Sermon: December 1, 2019 – Advent 1 – Isaiah 11: 1-10

A shoot, growing from the stump of Jesse.

How appropriate, in this year when we’ve chosen to build our Advent themes around the classical elements of wind-fire-water-and-earth, to begin with a vivid visual metaphor from nature, of the kind of tenacious, powerful leadership that we see in Jesus Christ.

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Rather than going immediately to words, let’s spend time “seeing” this stump and wondering about it, because the varied ways we visualize this stump of Jesse and its new growth can open us to its breadth of wisdom. (>see gradual array of images)

Image 1: a shoot growing from a smoothly-cut stump

We see here the stump of Jesse the way I’ve generally imagined it: a tree, cut down by human effort, a smooth stump left behind, and a little shoot of that same tree, pushing its way upward.

What a wonderful image and metaphor, especially in these days of eco-anxiety.  A tree has been felled by human activity, but that is not the end of the story.  A shoot emerges – tiny by comparison to the previous growth, even tiny relative to the stump.  It seems fragile, but its resilience proves more important than its fragility.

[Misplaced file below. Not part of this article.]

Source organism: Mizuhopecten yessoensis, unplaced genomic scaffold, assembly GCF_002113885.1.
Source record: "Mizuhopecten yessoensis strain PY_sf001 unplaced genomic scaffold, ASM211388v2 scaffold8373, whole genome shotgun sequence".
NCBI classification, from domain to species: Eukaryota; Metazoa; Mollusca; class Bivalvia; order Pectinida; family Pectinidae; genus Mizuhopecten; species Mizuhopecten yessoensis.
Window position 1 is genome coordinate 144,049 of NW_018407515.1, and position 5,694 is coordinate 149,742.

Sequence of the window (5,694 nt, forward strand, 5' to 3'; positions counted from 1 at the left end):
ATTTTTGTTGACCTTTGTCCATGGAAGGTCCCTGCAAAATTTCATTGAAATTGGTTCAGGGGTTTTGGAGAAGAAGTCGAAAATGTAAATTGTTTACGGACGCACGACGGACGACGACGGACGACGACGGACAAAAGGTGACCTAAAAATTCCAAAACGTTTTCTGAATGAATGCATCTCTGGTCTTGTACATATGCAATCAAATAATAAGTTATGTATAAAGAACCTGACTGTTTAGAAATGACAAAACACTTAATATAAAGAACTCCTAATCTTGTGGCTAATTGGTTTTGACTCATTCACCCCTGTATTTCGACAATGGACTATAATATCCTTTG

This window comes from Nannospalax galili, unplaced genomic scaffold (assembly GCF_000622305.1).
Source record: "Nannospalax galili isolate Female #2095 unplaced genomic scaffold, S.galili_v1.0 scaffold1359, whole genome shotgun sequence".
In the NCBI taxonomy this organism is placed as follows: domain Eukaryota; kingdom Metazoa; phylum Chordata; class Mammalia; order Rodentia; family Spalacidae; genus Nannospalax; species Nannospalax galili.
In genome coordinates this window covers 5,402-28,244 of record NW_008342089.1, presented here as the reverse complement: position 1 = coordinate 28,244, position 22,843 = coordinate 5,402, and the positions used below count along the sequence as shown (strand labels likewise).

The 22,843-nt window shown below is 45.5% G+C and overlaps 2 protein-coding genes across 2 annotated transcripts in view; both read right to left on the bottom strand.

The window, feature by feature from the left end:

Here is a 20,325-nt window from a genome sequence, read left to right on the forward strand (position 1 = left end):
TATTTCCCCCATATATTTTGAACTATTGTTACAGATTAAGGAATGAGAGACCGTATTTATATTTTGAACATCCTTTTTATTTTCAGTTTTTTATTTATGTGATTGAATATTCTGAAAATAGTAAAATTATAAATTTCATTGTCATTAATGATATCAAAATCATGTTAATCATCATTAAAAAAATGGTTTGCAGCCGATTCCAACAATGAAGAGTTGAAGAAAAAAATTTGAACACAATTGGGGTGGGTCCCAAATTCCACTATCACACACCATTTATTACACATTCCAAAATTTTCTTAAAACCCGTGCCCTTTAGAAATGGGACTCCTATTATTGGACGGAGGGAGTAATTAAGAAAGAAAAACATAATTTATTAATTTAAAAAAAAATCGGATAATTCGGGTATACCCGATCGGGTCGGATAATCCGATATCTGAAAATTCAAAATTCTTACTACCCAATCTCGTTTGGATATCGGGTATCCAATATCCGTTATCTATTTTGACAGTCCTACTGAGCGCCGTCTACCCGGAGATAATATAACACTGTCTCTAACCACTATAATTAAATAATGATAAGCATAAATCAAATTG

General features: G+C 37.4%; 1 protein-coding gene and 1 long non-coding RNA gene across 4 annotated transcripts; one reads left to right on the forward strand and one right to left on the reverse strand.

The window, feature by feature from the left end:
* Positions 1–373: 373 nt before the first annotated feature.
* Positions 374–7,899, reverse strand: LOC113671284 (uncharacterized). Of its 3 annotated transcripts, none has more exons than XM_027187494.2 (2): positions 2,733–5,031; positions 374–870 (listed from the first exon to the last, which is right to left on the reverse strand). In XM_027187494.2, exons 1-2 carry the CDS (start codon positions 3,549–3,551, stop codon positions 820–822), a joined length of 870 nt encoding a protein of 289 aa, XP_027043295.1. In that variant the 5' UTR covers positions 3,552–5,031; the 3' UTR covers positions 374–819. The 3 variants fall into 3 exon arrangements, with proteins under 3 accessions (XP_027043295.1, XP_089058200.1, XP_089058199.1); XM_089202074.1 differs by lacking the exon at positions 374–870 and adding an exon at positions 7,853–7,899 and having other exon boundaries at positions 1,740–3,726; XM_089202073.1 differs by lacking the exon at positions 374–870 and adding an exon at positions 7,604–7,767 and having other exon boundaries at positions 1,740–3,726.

This shoot in this picture, is of the same genetic material as the stump, and nourished, not by its own resources or its own internal gumption, but by that solid, rooted stump.  When we look at this tiny shoot, we are likely first drawn to its gutsy little energy, persevering against great odds, and so we should be.  But the solidness of that stump, and roots reaching deeper into the soil than we can see or imagine, also plays a role here… so we think of the power of mentors, elders, the wisdom of the ages.

God is seen in the resilience of this tender shoot – the reappearance of life in that stump is nothing less than a resurrection of hope.  Resilience is defined by the American Psychological Association (APA) as, “the process of adapting well in the face of adversity, trauma, tragedy, threats or significant sources of stress… [or] ‘bouncing back’ from difficult experiences.”  They also make the important point that “Resilience is not a trait that people either have or do not have. It involves behaviors, thoughts and actions that can be learned and developed in anyone.”  That is such an important thing for us to know:  we can learn, cultivate, optimize resilience, even as the news about the future of this planet is so grim.   I’m also taken by the line within today’s reading from Isaiah 11, “and a little child shall lead them” in a year when teenagers have called the world to wake up and feel the urgency of the climate crisis – and have had to show not just their commitment to the cause, but their resilience as any number of armchair experts have taken their best shots over social media.  Resilience – the insistent assertion of life in the face of death– is one of those places where God lives in us, a quality that Isaiah counted on when looking to better times ahead.

Image 2: moss growing on a decaying stump

Other times, the shoot or new growth we see on a stump, isn’t the same plant that originally grew.  Moss grows, or a seed from a nearby tree uses the decaying stump as a seed-bed.